After a two-year absence spent looking at boats, pretending to box, and destroying a bus with a metal barricade, Irish puncher Conor McGregor’s return to the UFC octagon is finally nigh. On Oct. 6 in Las Vegas, McGregor will meet terrifying Russian pressure wrestler Khabib Nurmagomedov for the UFC lightweight championship belt. By any metric, the garish spectacle will be one of the biggest events in UFC history, and in all likelihood, it will shatter every gate and PPV record on the books. That’s because Conor McGregor is a global superstar in a way no other MMA fighter has ever been, and his legions of adoring fans and, um, confident persona ensure that whenever he fights, he is the show.
And so, to get you ready for the big fight, we’ve rewatched every MMA bout Conor McGregor has ever fought in, stretching back from his days on the regional scene, through his march to the featherweight title, to whatever this stage of his career is. We have compiled a list of the five most essential, greatest, and most illustrative fights of McGregor’s career. Everything you need to know about Conor McGregor, you can learn from these five fights. So, without further ado ...
Love him or hate him, Conor McGregor is the undisputed pay-per-view god, and UFC 196 is the promotion’s second-best selling card ever. McGregor also headlined the best seller, as well as the third-best, and the fifth. Any way you slice it, McGregor–Diaz 1 was a historic fight. It was McGregor’s first-ever loss in the UFC, as well as the only one of his UFC bouts to end in a submission. Fans might expect this one higher up on the list, but McGregor’s simply been in so many incredible fights that it’s inevitable that a classic banger or two will get pushed down.
McGregor’s meeting with Nate Diaz at UFC 196 was hotly anticipated, and the first round of that fight was a fascinating one. The two southpaws each established their gameplans early, and tinkered with them in interesting little ways as they began to get data on their opponent. McGregor came out swinging early, looking to find the best way to overcome Diaz’s reach advantage to land that big left hand. Diaz worked the jab and tried to make McGregor pay every time he wanted to get close.
The Irishman worked in a healthy variety of leg kicks, and Diaz responded with a few probing kicks of his own, though McGregor got the better of this frame and even opened up a big cut above Diaz’s right eye. The half takedown at Diaz got at the end of the round was an ominous portent of things to come for McGregor, but Conor easily won this round.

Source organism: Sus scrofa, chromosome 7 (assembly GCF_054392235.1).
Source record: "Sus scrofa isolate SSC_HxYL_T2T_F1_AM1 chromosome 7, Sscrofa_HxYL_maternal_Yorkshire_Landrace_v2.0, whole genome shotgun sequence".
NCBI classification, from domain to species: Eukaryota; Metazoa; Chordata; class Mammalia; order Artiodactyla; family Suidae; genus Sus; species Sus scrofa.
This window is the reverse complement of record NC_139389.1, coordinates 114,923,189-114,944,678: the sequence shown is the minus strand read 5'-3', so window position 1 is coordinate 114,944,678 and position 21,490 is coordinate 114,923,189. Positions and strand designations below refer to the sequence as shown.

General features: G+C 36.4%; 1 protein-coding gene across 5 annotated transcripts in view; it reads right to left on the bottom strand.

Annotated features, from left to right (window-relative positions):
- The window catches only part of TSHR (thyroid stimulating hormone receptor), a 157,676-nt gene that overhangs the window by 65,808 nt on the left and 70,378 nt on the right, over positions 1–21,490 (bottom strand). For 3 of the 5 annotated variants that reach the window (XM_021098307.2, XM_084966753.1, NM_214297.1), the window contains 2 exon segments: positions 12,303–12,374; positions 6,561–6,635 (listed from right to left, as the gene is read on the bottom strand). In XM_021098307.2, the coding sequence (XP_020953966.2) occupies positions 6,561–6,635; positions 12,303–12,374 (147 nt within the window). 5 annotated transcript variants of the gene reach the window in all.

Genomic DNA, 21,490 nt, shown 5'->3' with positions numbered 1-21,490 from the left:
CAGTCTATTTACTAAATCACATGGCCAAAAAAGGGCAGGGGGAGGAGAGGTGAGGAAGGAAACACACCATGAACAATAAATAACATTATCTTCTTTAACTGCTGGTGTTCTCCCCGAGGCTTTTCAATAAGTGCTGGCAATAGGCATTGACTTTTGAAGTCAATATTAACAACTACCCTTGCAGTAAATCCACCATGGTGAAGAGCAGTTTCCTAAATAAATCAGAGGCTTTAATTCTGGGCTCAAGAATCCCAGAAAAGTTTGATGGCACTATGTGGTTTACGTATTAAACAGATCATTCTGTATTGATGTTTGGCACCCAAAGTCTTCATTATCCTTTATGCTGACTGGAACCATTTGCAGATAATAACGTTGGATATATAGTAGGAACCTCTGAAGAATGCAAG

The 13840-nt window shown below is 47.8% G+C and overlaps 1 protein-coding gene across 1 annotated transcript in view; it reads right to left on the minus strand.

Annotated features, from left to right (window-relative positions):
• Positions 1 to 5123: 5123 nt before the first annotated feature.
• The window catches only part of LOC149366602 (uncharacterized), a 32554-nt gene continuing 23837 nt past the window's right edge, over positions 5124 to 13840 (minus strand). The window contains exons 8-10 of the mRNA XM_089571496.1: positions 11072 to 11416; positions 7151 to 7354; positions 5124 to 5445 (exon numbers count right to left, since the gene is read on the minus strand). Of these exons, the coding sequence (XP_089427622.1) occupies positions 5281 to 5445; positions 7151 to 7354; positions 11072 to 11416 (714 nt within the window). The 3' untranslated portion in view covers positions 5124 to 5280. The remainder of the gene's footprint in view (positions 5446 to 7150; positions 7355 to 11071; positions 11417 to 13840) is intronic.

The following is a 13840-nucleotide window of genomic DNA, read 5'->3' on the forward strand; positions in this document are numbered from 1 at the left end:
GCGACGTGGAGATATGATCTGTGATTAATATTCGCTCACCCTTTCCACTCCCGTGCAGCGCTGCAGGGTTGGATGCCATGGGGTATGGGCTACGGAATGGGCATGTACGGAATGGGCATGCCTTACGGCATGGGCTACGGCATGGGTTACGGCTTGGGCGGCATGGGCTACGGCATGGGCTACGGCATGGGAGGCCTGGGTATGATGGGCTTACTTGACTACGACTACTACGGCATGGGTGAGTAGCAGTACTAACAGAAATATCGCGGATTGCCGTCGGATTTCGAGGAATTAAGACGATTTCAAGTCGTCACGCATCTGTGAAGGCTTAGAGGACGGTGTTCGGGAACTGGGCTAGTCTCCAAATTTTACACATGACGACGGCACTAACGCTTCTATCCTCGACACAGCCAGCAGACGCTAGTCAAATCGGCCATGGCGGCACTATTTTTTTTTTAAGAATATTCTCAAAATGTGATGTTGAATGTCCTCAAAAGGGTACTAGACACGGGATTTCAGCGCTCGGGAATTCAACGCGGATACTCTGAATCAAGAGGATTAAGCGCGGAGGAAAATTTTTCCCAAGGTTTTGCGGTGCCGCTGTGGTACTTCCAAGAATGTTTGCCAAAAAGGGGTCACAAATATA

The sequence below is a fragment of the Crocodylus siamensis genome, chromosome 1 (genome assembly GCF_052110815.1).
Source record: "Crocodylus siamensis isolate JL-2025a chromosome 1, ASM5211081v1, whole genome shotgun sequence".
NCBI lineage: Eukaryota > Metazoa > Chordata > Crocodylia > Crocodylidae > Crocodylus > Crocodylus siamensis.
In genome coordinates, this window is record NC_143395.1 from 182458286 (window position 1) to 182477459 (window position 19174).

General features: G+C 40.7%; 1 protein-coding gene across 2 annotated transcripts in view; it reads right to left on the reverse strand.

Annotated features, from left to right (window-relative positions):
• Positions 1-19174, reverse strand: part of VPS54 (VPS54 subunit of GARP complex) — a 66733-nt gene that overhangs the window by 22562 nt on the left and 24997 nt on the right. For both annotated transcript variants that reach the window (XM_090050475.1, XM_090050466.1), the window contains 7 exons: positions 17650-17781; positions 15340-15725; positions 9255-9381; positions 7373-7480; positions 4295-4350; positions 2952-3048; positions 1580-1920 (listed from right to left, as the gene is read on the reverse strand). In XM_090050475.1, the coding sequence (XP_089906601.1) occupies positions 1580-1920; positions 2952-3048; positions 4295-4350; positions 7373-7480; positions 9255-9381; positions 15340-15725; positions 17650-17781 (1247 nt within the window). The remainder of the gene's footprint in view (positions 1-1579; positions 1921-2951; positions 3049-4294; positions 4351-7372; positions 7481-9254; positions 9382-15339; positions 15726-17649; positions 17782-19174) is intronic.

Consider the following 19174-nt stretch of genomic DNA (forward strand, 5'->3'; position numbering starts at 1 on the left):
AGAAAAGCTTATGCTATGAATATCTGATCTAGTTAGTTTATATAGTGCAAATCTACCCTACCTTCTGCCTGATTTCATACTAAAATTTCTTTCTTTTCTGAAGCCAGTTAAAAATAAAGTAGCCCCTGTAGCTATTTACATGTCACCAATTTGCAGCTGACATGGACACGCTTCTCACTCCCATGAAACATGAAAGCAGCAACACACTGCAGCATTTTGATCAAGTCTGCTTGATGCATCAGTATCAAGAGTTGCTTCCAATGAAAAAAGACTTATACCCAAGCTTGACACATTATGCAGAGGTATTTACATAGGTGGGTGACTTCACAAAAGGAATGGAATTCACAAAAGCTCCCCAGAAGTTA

Conor McGregor was initially supposed to fight Rafael Dos Anjos for the lightweight title at UFC 196, but after Dos Anjos pulled out with a leg injury, McGregor suddenly couldn’t find an opponent. Jose Aldo wasn’t ready, Frankie Edgar was also hurt, and for a minute there, it seemed like the main event was possibly in jeopardy. In stepped Nate Diaz, younger brother of Nick, for a welterweight bout on two weeks notice.
McGregor had never fought at welterweight before, but he was going up against a +300 underdog who hadn’t had a full camp, so he had every reason to feel confident. You can see this in the trash talk in the run-up to the fight. The following “I don’t give a fuck!”, “I don’t give a fuck!” press conference is an all-time classic.
As is this dadaist side-by-side interview for a financial news show.
The two dudes were perfect foils for each other, since Diaz is one of the only fighters whose head McGregor has not been able to get into. When Diaz says he doesn’t give a fuck, I really believe him, and you could tell McGregor expected him to crack at some point. When they eventually met in the octagon on March 5, 2016, it was obvious they were never going to touch gloves, but rather spend the entire fight barking at each other while hitting each other.
On March 5, 2016, at UFC 196, Conor McGregor fought Nate Diaz, in one of the biggest PPV successes in UFC history. He was supposed to win—Diaz was on really short notice, after all—but McGregor was submitted late in the second round. Intriguingly, McGregor was arguably winning the fight until he tapped out on a rear naked choke. He even infamously (sort of) took Diaz down out of what looked like pure exhaustion, and he was quickly outgrappled and submitted.
After a confident first three minutes of the second round for McGregor, Diaz finally tagged McGregor with a big jab. The fight then lurched into that uneasy territory where both men were beat up and exhausted. Diaz seemed more suited to a brawl like that, and with about a minute left in the second round, McGregor half-attacked and half-fell towards Diaz. McGregor was too tired to do anything besides get his face punched and then tap out seconds after Diaz secured the choke. It was a stunning upset for Stockton’s hometown hero.